In another, the all-white jury which remained after the “bleaching” agreed to send to his death a man described by the prosecution as “a big black bull.” The new Republican administration repealed the Racial Justice Act in 2013 and in 2017 the court ruled that the overturning of the death penalties based on that law should be reversed. The battle for those four lives is again going through the North Carolina courts.

The vision of President Trump holding his Bible up like a Crusader after protesters were cleared with tear gas in Washington DC on Monday shows his utter betrayal of Lincoln’s legacy.

But the Trump circus must not blind us in Ireland to our own significant racism towards the sub-Saharan Africans in our midst. We too inherit the history of slavery. If you doubt that, check out the O’Haras of Tara in Gone with the Wind on Netflix.

I resented the anti-black bias of my mother, who grew up in rural Donegal and never had a single Black acquaintance, but I don’t think it was fully rooted out of me until I visited sub-Saharan Africa for the first time early this year and was welcomed as a white guest in a black country.

Not many people have that opportunity. It is vital, half way through the International Decade of People of African Descent, that Ireland attacks afro-phobic racism with root-and-branch reform of education to include the African experience.

Africans in Ireland experience more racist incidents than any other group. As Irish Network Against Racism reports, these include political hate speech, racist crimes, racist violence, intimidation, racist bullying, discriminatory treatment in housing, education and service provision and lack of access to healthcare and employment.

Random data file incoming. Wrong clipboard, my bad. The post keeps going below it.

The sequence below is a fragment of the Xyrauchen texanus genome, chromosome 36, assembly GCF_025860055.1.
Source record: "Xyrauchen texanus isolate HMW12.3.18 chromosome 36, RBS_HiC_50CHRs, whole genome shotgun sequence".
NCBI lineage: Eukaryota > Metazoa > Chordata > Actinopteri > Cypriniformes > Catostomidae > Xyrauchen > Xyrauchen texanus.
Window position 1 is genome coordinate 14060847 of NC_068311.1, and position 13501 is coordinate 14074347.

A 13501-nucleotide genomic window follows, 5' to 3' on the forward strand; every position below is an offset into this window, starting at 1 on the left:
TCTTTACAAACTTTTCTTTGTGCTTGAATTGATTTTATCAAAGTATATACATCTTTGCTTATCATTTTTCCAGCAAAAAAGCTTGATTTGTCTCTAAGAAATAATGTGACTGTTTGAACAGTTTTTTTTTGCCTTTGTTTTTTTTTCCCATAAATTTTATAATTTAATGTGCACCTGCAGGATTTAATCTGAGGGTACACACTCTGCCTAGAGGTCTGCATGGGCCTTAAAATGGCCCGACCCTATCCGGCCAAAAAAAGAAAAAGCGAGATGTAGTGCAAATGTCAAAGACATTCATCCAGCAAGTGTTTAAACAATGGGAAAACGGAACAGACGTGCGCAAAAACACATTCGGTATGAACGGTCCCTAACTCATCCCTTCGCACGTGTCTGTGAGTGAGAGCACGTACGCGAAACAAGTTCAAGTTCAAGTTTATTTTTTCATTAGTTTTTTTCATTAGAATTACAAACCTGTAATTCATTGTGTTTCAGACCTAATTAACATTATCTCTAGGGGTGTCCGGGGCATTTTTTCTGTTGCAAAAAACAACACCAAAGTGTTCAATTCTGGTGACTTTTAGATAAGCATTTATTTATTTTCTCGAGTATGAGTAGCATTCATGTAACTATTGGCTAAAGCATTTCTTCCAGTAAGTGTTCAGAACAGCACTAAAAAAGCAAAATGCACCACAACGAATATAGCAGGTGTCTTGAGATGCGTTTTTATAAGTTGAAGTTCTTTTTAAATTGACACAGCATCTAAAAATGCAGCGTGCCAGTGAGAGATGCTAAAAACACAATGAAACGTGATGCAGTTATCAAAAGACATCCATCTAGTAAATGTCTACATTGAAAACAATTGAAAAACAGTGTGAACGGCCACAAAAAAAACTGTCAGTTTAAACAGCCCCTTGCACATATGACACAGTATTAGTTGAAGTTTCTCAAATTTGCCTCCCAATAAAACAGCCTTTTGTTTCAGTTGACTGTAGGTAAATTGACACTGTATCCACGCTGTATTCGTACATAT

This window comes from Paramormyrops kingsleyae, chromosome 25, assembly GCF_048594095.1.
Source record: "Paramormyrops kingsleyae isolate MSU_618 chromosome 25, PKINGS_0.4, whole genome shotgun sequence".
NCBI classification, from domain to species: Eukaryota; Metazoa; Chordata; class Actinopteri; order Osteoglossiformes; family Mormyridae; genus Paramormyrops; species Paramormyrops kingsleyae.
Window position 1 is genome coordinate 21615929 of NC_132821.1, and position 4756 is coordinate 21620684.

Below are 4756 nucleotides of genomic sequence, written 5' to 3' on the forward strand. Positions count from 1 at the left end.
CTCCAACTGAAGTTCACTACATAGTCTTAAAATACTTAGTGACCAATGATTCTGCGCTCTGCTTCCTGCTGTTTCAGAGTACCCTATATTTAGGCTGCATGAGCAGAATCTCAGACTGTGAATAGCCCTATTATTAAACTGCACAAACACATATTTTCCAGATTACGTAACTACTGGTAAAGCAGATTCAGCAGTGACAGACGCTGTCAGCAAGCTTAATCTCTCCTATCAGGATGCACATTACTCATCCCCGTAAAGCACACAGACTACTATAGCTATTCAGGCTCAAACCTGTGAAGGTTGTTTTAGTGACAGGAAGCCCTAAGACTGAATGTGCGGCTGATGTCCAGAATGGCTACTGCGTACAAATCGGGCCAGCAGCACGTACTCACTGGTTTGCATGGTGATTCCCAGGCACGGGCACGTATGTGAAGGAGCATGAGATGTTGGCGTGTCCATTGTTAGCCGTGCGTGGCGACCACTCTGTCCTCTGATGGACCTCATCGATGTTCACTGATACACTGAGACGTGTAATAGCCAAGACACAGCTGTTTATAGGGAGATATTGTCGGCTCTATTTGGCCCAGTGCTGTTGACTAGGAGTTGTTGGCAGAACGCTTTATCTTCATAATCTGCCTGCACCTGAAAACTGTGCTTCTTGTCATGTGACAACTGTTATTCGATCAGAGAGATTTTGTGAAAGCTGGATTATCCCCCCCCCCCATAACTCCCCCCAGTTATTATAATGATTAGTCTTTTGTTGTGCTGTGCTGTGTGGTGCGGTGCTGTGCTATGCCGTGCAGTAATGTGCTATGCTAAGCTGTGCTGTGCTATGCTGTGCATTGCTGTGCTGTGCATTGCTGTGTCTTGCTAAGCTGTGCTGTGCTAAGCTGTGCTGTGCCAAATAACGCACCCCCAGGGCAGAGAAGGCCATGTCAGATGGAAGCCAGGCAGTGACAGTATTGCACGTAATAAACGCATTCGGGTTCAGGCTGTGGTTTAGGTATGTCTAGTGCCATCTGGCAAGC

Crucially, reports INAR, the responses of the gardaí have been considered inadequate in two out of three cases. Many Africans don’t think it’s even worth reporting racist incidents and there have been allegations of racist harrassment by gardaí.

We urgently need Hate Crime legislation, such as is on the books of in a majority of OECD countries, accompanied by intense anti-racism training for gardaí and perhaps positive discrimination to “unbleach” the force.

We may see ourselves as “The blacks of Europe”, to quote from Roddy Doyle’s The Commitments, but we too could have crushed George Floyd. Only by recognising that fact will we get the kind of aggressive reform which would make it impossible.